I was motivated to apply for the Fr. Smith Fellowship by desires to know Christ more deeply, to learn, and to experience love in a way I would not be able to otherwise. These desires stem directly from my Catholic faith. In between my junior and senior years of high school, I went on a Kairos retreat and, for a lack of better words, was changed. Over the course of four days, I grew closer to Christ and opened myself to His love. Jesus became more than someone I prayed to before I went to bed; he became my best friend, and I decided I want to dedicate my life to being more like Him. In the beginning of senior year, I was chosen to be a leader on the next Kairos. I was paired with my theology teacher Mr. Finocchio, who is now like an older brother to me. On the fourth day of the retreat, he gave me the book Kisses from Katie by Katie Davis and it spoke to me in ways I cannot quite describe. In short, Katie Davis volunteered at an orphanage in Uganda during winter break of her senior year of high school, and after graduation she moved back and went on to adopt thirteen daughters and founded Amazima Ministries which feeds, educates, and spreads the love of Christ to the people of Uganda. Her example of humility, sacrifice, and trust in our Father is something I strive to emulate every day, and continues to inspire me. Katie’s words distilled within me a desire to be challenged and uncomfortable. She says, “It may take place in a foreign land or it may take place in your backyard, but I believe we were each created to change the world for someone. To serve someone. To love someone the way Christ first loved us, to spread His light. This is the dream, and it is possible.” I longed to be humbled by God, and at the same time I longed to do something extraordinary. This sort of paradox challenged me to plunge forward into my faith, trusting in God as I desired to explore the unknown. As senior year went on, I was blessed to rector and then lead the last two Kairos retreats; amidst all the preparation and the intensive retreats themselves, I felt God calling me to missions. I was very close to becoming a full time missionary after high school, but after lots of discernment I could finally hear God’s voice saying, “Grace, not yet.” Accepting His will for me was difficult, but now I see how unprepared and immature I was, spiritually and emotionally. I was not being intentional at all; I wanted to be a missionary somewhere unfamiliar, but did not think about where God wanted me to go or what He wanted me to do.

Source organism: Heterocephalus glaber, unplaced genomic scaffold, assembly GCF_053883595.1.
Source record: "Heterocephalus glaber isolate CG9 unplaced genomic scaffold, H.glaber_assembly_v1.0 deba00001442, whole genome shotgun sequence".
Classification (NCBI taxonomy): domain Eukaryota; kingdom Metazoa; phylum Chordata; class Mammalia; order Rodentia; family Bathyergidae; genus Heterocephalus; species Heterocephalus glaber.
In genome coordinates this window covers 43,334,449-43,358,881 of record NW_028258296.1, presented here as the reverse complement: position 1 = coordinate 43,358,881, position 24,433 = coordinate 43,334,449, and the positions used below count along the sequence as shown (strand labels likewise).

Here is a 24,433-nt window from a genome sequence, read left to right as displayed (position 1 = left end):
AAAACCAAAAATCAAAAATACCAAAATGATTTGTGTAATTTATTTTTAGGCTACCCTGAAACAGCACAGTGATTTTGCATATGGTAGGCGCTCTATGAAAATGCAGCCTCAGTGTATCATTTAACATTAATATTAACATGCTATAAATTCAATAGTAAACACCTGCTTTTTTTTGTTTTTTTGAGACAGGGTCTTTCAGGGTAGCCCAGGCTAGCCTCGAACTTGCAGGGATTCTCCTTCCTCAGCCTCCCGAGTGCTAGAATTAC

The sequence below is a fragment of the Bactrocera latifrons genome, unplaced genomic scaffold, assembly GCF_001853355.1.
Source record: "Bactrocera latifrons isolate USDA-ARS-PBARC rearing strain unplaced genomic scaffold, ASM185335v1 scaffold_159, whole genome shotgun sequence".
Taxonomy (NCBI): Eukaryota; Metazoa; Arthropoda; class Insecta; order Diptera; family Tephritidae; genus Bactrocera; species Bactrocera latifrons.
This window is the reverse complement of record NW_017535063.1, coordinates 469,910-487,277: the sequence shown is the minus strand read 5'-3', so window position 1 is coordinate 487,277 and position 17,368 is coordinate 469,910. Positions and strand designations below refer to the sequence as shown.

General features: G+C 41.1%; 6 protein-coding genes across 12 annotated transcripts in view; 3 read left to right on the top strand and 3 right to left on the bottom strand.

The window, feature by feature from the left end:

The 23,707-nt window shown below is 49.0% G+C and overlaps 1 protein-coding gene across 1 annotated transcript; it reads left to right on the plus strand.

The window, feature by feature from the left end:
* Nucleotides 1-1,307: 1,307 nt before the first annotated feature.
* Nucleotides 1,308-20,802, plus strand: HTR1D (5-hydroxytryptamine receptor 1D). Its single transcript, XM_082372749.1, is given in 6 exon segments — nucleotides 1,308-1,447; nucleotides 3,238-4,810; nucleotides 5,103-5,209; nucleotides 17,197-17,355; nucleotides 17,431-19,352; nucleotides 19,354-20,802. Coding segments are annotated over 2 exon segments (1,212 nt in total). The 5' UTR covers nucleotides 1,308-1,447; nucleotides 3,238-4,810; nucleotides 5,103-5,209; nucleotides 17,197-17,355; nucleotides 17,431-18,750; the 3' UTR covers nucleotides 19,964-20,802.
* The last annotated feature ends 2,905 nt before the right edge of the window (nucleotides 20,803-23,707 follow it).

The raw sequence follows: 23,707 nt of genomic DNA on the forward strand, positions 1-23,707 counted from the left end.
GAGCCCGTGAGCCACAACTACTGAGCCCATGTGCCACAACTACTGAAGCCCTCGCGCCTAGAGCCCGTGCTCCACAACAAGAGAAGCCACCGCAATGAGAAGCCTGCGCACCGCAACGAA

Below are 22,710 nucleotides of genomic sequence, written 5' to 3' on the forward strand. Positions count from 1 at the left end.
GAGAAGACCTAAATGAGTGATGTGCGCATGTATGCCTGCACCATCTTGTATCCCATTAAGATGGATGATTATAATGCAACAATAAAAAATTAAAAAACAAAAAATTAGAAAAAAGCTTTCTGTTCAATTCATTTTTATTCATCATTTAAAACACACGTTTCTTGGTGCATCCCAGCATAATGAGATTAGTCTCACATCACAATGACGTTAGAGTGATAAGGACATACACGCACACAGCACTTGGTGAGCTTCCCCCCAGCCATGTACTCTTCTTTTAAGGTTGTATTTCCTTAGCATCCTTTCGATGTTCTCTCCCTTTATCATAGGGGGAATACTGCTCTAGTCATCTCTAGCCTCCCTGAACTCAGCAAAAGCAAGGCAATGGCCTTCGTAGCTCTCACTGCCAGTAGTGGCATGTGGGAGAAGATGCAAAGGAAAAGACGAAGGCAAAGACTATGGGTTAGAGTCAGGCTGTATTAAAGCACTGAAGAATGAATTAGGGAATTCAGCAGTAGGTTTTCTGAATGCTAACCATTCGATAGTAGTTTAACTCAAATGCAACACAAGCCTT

After lots of research, blog reading, and prayer, I reached out to Sister Rose Mary Kinne, O.P., the primary contact for Sydney, Australia and Honiara, Solomon Islands, in October of 2017. When I first became familiar with the Father Smith Fellowship, I figured I would apply to either Peru or Argentina because of my love for those cultures and the Spanish language; however, I became more intentional in my discernment and fell in love with the Solomon Islands. I knew close to nothing about the Solomons, but now I feel like I have seen a glimpse into the beauty of the country. Lindsey spent her fellowship in the Solomon Islands in 2016 and described to me the place, the people, and what daily life is like. I was ready to begin my application process to the Solomons when once again, God said, “Wait.” My passion lies within the special needs community. People with special needs have such unique gifts and I cannot help but learn or feel something new in every interaction I have with them. St. Lucy’s School in Sydney, Australia is a primary school in the Dominican tradition for children with disabilities. I am so, so grateful for my 14+ years of Catholic education. In the US, I have not heard of Catholic schools for students with disabilities. The combination is what draws me to St. Lucy’s. I emailed Sister Rose Mary explaining my love for the Solomons and special needs community and inquired about splitting the fellowship between the two places. She told me to research different organizations for people with disabilities in the Solomons so that I could make them part of my ministry there. After reading what Sister Rose Mary had to say about the opportunities in the Solomon Islands and the students at St. Lucy’s, I was confident that God was opening my eyes and my heart to something completely unfamiliar, unexpected and more than anything, beautiful.